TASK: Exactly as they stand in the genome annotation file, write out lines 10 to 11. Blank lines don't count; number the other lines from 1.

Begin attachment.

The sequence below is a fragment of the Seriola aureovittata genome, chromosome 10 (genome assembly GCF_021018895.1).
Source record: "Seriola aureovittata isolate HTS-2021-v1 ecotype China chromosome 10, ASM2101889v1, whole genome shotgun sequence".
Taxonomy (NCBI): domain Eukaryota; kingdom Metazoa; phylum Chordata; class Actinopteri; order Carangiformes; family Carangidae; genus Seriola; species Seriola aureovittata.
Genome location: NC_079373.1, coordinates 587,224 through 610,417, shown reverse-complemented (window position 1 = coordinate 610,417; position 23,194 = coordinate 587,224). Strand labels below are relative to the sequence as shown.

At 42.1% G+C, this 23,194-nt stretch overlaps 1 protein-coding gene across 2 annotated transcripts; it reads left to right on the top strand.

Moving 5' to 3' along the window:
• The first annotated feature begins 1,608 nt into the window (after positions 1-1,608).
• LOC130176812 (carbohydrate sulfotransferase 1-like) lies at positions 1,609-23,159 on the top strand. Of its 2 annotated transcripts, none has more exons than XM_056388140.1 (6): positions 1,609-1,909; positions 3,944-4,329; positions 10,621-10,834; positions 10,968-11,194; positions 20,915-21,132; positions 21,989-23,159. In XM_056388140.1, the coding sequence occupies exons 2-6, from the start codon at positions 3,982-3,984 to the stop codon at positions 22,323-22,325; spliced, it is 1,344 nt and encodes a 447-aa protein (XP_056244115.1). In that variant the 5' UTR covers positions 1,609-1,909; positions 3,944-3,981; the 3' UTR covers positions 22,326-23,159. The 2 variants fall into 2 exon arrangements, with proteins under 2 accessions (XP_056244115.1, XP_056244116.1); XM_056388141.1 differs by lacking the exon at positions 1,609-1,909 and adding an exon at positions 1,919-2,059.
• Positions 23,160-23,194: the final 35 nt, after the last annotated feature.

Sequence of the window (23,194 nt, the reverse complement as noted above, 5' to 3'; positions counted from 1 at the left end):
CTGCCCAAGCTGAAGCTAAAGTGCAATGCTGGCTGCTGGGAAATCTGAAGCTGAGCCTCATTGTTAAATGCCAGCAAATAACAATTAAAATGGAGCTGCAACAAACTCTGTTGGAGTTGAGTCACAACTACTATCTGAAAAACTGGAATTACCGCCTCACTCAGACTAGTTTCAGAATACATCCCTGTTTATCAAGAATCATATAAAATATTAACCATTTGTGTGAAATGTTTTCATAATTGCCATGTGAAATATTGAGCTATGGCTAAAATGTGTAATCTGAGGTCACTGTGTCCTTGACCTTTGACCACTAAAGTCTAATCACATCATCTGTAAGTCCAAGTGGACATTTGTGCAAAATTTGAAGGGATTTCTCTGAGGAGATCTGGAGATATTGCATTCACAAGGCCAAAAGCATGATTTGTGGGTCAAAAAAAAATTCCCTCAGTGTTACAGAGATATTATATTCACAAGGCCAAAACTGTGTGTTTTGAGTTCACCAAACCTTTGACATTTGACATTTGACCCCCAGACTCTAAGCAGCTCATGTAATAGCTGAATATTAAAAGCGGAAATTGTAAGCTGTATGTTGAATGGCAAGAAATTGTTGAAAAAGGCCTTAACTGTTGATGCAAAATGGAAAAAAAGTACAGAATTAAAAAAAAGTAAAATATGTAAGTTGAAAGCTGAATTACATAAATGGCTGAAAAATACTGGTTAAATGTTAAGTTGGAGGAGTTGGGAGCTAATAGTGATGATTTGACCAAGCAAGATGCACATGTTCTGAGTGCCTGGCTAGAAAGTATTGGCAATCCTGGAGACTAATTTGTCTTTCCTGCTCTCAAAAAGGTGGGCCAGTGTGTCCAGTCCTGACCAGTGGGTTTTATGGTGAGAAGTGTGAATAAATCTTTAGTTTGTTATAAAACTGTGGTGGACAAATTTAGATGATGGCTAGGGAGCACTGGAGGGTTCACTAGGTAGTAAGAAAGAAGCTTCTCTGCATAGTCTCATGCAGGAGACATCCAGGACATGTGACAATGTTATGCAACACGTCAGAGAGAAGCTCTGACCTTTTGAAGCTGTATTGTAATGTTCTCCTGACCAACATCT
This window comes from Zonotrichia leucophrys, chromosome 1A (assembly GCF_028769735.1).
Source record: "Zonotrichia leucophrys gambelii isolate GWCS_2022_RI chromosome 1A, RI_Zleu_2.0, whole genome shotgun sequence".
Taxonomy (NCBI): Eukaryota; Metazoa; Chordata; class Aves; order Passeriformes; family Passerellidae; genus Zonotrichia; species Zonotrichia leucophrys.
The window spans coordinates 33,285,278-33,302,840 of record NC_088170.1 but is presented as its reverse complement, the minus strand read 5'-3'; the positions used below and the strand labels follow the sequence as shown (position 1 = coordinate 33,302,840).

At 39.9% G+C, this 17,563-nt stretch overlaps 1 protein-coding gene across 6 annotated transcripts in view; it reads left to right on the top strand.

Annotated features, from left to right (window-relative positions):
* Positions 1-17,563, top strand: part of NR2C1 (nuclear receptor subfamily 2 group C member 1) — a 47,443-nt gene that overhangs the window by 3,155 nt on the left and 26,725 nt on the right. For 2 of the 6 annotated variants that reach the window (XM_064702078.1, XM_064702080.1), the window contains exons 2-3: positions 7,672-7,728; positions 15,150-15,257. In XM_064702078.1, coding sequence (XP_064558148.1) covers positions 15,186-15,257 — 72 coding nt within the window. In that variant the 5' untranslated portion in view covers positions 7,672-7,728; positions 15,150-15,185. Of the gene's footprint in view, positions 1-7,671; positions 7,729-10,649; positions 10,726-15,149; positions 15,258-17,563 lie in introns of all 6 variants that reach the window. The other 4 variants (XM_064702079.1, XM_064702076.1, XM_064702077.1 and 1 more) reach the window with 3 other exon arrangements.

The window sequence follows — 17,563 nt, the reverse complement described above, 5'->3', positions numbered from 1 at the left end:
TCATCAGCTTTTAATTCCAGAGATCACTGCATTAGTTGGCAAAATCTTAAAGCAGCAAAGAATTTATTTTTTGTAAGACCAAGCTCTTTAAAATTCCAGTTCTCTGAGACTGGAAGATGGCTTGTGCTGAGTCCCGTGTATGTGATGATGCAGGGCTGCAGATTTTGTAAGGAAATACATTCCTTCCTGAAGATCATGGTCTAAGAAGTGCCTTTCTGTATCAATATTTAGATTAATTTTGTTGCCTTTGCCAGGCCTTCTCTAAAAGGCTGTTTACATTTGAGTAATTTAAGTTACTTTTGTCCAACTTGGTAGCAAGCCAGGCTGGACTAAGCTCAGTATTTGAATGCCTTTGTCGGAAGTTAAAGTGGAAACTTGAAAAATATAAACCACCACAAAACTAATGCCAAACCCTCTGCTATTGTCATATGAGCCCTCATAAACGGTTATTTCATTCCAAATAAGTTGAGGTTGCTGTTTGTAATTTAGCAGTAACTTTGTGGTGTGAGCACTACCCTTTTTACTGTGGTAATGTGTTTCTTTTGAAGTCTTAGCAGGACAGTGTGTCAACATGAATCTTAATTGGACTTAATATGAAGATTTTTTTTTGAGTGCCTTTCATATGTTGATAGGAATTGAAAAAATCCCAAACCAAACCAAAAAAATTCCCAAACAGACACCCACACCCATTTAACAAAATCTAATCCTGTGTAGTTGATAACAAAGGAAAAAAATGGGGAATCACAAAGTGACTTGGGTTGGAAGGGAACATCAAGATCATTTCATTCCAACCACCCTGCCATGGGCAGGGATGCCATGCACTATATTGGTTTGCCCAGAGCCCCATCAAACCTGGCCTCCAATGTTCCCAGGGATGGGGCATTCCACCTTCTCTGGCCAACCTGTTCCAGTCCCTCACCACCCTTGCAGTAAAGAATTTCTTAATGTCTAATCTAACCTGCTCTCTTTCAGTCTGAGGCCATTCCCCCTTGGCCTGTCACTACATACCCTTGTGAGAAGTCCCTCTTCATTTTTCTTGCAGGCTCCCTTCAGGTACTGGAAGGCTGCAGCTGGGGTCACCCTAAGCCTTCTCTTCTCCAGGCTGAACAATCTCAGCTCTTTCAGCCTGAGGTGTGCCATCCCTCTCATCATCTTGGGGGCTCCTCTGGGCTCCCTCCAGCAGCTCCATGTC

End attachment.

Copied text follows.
Sequence of the window (23,194 nt, the reverse complement as noted above, 5' to 3'; positions counted from 1 at the left end):
CTGCCCAAGCTGAAGCTAAAGTGCAATGCTGGCTGCTGGGAAATCTGAAGCTGAGCCTCATTGTTAAATGCCAGCAAATAACAATTAAAATGGAGCTGCAACAAACTCTGTTGGAGTTGAGTCACAACTACTATCTGAAAAACTGGAATTACCGCCTCACTCAGACTAGTTTCAGAATACATCCCTGTTTATCAAGAATCATATAAAATATTAACCATTTGTGTGAAATGTTTTCATAATTGCCATGTGAAATATTGAGCTATGGCTAAAATGTGTAATCTGAGGTCACTGTGTCCTTGACCTTTGACCACTAAAGTCTAATCACATCATCTGTAAGTCCAAGTGGACATTTGTGCAAAATTTGAAGGGATTTCTCTGAGGAGATCTGGAGATATTGCATTCACAAGGCCAAAAGCATGATTTGTGGGTCAAAAAAAAATTCCCTCAGTGTTACAGAGATATTATATTCACAAGGCCAAAACTGTGTGTTTTGAGTTCACCAAACCTTTGACATTTGACATTTGACCCCCAGACTCTAAGCAGCTCATGTAATAGCTGAATATTAAAAGCGGAAATTGTAAGCTGTATGTTGAATGGCAAGAAATTGTTGAAAAAGGCCTTAACTGTTGATGCAAAATGGAAAAAAAGTACAGAATTAAAAAAAAGTAAAATATGTAAGTTGAAAGCTGAATTACATAAATGGCTGAAAAATACTGGTTAAATGTTAAGTTGGAGGAGTTGGGAGCTAATAGTGATGATTTGACCAAGCAAGATGCACATGTTCTGAGTGCCTGGCTAGAAAGTATTGGCAATCCTGGAGACTAATTTGTCTTTCCTGCTCTCAAAAAGGTGGGCCAGTGTGTCCAGTCCTGACCAGTGGGTTTTATGGTGAGAAGTGTGAATAAATCTTTAGTTTGTTATAAAACTGTGGTGGACAAATTTAGATGATGGCTAGGGAGCACTGGAGGGTTCACTAGGTAGTAAGAAAGAAGCTTCTCTGCATAGTCTCATGCAGGAGACATCCAGGACATGTGACAATGTTATGCAACACGTCAGAGAGAAGCTCTGACCTTTTGAAGCTGTATTGTAATGTTCTCCTGACCAACATCT